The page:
Ceramics

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					Ceramic Biomaterials (Bioceramics)

The class of ceramics used for repair and replacement of diseased
and damaged parts of the musculoskeletal system are referred to
as bioceramics.

OBJECTIVES
   To examine chemical/physical properties of ceramics
   To introduce the use of ceramics as biomaterials
   To explore concepts and mechanisms of bioactivity




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Ceramics
(keramikos- pottery in Greek)

Ceramics are refractory polycrystalline compounds
    Usually inorganic
    Highly inert
    Hard and brittle
    High compressive strength
    Generally good electric and thermal insulators
    Good aesthetic appearance

Applications:
    orthopaedic implants
    dental applications
    compromise of non-load bearing for bioactivity

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Types of Bioceramics




                       3
Mechanical Properties




                        4
Nature’s Ceramic Composites
   Natural hard tissues are “ceramic”-
      polymer composites:
        » Bones, Teeth, Shells
     Tissue = organic polymer fibers +
      mineral + living cells
     Mineral component (Ceramic)
        » Bone: hydroxyapatite (HA) –
          Ca5(PO4)3OH
     Mineralization under biological
      conditions:
        » Many elemental substitutions
        » Protein directed crystallization
        » Unique characteristics – crystal
          morphology and solubility
                                             Synthetic HA   Bone HA
     Synthetic calcium phosphates are
      used as biomaterials – “bioactive”


                                                               5
Bioactivity vs. Biocompatibility
Biocompatibility :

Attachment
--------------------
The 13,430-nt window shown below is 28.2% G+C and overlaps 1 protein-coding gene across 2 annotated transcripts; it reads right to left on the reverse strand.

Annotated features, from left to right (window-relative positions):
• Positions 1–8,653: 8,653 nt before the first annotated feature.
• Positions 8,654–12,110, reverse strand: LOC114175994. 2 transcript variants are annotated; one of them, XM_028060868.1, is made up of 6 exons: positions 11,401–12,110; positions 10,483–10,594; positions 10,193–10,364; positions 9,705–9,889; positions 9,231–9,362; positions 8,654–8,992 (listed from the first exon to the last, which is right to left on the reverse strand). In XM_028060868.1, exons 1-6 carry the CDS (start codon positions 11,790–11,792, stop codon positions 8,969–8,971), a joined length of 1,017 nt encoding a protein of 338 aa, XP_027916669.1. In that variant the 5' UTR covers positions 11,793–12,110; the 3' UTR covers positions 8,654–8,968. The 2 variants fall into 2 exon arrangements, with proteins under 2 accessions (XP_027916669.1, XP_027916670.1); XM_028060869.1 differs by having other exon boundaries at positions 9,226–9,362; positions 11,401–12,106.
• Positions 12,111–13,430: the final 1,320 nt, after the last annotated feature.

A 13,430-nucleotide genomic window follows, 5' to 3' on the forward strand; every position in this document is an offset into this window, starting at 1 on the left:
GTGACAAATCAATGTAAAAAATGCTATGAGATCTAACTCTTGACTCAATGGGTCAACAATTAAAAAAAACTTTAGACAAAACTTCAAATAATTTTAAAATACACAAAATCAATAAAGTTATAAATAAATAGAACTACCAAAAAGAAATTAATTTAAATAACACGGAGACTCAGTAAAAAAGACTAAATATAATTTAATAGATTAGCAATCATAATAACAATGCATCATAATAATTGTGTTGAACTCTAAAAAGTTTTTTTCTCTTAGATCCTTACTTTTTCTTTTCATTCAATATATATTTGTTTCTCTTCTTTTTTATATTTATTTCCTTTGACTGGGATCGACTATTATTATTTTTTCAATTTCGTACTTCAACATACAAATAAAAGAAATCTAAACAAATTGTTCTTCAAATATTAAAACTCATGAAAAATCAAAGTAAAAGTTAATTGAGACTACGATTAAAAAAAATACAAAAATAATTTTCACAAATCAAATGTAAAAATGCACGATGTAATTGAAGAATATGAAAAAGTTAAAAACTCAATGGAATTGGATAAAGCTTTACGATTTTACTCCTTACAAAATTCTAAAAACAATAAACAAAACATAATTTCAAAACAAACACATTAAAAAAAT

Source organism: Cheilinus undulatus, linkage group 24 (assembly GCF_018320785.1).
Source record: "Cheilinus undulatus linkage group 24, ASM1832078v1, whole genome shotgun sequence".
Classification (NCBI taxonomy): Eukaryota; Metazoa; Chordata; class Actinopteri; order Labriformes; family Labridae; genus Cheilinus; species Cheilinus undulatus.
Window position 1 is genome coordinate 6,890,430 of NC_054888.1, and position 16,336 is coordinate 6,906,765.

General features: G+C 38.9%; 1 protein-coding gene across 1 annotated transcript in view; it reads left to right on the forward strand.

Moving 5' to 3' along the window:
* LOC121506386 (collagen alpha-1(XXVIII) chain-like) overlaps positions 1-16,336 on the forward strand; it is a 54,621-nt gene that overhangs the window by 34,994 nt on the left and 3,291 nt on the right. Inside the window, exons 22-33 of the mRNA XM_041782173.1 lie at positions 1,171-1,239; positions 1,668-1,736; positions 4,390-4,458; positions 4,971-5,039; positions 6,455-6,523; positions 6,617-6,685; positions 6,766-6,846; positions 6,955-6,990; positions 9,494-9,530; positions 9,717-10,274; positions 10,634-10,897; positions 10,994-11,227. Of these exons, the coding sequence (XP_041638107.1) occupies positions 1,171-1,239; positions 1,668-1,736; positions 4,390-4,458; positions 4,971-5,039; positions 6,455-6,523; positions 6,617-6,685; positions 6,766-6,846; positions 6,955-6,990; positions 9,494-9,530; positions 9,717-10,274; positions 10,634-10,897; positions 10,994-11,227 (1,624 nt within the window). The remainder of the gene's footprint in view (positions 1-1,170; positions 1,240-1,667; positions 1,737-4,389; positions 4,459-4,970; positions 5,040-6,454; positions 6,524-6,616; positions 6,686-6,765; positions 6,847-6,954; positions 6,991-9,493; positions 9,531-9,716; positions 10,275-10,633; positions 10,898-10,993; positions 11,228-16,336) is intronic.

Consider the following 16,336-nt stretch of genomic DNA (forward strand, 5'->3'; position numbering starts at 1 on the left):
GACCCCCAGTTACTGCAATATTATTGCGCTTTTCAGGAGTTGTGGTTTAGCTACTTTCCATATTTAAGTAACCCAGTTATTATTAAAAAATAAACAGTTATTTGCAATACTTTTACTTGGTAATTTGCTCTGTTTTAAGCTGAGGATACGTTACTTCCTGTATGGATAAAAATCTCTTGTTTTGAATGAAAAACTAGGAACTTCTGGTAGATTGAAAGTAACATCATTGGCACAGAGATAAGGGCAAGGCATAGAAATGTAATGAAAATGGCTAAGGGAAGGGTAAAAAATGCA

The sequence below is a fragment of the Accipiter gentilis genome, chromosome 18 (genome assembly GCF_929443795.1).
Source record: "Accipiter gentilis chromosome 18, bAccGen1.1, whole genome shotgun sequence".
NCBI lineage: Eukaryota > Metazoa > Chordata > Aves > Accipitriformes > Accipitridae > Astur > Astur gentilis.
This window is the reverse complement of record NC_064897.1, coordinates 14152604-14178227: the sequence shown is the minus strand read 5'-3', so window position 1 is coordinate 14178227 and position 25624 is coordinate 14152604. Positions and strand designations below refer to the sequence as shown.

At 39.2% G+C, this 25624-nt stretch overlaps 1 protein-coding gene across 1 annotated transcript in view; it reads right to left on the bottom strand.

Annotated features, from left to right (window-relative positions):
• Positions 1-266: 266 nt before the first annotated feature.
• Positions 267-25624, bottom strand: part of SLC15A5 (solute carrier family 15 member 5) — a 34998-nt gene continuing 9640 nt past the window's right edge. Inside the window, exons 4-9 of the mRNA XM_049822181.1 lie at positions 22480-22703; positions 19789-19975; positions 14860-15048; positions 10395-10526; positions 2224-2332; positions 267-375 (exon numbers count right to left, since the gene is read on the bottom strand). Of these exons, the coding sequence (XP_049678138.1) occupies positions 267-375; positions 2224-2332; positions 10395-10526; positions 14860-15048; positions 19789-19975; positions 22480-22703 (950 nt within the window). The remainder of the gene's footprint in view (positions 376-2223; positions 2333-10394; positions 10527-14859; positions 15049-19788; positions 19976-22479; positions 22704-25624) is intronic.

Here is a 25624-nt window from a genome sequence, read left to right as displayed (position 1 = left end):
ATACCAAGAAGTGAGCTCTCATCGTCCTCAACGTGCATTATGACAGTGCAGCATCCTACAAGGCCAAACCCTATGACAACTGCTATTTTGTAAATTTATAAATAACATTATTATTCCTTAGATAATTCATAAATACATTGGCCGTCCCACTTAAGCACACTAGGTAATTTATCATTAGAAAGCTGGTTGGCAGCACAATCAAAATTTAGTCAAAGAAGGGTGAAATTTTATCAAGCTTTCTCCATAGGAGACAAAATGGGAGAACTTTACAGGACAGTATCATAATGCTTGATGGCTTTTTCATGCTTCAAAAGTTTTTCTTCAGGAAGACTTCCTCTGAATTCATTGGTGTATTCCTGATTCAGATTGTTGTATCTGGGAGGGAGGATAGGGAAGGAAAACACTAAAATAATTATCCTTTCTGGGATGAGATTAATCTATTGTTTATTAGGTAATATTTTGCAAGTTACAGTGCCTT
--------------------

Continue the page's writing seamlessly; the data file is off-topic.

Objective is to minimize inflammatory responses and toxic effects

Bioactivity - Evolving concept:
     The characteristic that allows the material to form a bond with
        living tissue (Hench, 1971)
     The ability of a material to stimulate healing and trick the
        tissue system into responding as if it were a natural tissue
        (Hench 2002).
     Advantages: Bone tissue – implant interface, enhanced
        healing response, extends implant life

Biodegradability:
     Breakdown of implant due to chemical or cellular actions
     If timed to rate of tissue healing transforms implant to scaffold
       for tissue regeneration
     Negates issues of stress shielding, implant loosening, long
       term stability



                                                                          6
Inert Ceramics: Alumina
History:
    since early seventies more than 2.5 million femoral heads implanted
       worldwide.
      alumina-on-alumina implants have been FDA monitored
      over 3000 implants have been successfully implemented since 1987

   Smaller the grain size and porosity, higher the strength
    E = 380 GPa (stress shielding may be a problem)

   High hardness:
    Low friction
    Low wear
    Corrosion resistance
   Friction: surface finish of <0.02 um
   Wear: no wear particles generated – biocompatible




                                                               7
Inert Ceramics: Aluminum Oxides (Alumina –
Al2O3)

Applications
   orthopaedics:
       »femoral head
       »bone screws and plates
       »porous coatings for femoral stems
       »porous spacers (specifically in
        revision surgery)